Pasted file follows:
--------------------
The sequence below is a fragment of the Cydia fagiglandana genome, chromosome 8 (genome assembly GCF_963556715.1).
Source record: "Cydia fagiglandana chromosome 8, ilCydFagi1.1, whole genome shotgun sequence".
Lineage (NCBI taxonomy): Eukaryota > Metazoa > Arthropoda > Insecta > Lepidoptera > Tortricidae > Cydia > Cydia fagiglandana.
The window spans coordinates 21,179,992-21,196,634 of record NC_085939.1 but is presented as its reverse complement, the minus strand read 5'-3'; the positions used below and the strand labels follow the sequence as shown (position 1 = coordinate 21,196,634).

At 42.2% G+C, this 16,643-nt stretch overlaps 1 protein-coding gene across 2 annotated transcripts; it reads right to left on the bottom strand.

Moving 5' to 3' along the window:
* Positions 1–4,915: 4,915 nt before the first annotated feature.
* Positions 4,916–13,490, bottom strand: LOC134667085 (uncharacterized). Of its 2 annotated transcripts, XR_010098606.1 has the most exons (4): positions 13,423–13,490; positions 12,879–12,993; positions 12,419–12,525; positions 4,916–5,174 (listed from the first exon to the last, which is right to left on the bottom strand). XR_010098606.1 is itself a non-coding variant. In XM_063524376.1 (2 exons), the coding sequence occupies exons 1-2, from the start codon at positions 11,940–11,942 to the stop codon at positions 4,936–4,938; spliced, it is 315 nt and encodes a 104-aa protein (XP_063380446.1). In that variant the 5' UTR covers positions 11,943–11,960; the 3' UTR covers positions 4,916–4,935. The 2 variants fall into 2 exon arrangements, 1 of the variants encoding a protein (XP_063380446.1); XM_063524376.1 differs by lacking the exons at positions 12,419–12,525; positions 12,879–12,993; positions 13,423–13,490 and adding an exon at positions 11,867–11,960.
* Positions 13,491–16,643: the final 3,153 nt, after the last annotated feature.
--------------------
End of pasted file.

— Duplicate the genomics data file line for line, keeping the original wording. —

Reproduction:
The sequence below is a fragment of the Cydia fagiglandana genome, chromosome 8 (genome assembly GCF_963556715.1).
Source record: "Cydia fagiglandana chromosome 8, ilCydFagi1.1, whole genome shotgun sequence".
Lineage (NCBI taxonomy): Eukaryota > Metazoa > Arthropoda > Insecta > Lepidoptera > Tortricidae > Cydia > Cydia fagiglandana.
The window spans coordinates 21,179,992-21,196,634 of record NC_085939.1 but is presented as its reverse complement, the minus strand read 5'-3'; the positions used below and the strand labels follow the sequence as shown (position 1 = coordinate 21,196,634).

At 42.2% G+C, this 16,643-nt stretch overlaps 1 protein-coding gene across 2 annotated transcripts; it reads right to left on the bottom strand.

Moving 5' to 3' along the window:
* Positions 1–4,915: 4,915 nt before the first annotated feature.
* Positions 4,916–13,490, bottom strand: LOC134667085 (uncharacterized). Of its 2 annotated transcripts, XR_010098606.1 has the most exons (4): positions 13,423–13,490; positions 12,879–12,993; positions 12,419–12,525; positions 4,916–5,174 (listed from the first exon to the last, which is right to left on the bottom strand). XR_010098606.1 is itself a non-coding variant. In XM_063524376.1 (2 exons), the coding sequence occupies exons 1-2, from the start codon at positions 11,940–11,942 to the stop codon at positions 4,936–4,938; spliced, it is 315 nt and encodes a 104-aa protein (XP_063380446.1). In that variant the 5' UTR covers positions 11,943–11,960; the 3' UTR covers positions 4,916–4,935. The 2 variants fall into 2 exon arrangements, 1 of the variants encoding a protein (XP_063380446.1); XM_063524376.1 differs by lacking the exons at positions 12,419–12,525; positions 12,879–12,993; positions 13,423–13,490 and adding an exon at positions 11,867–11,960.
* Positions 13,491–16,643: the final 3,153 nt, after the last annotated feature.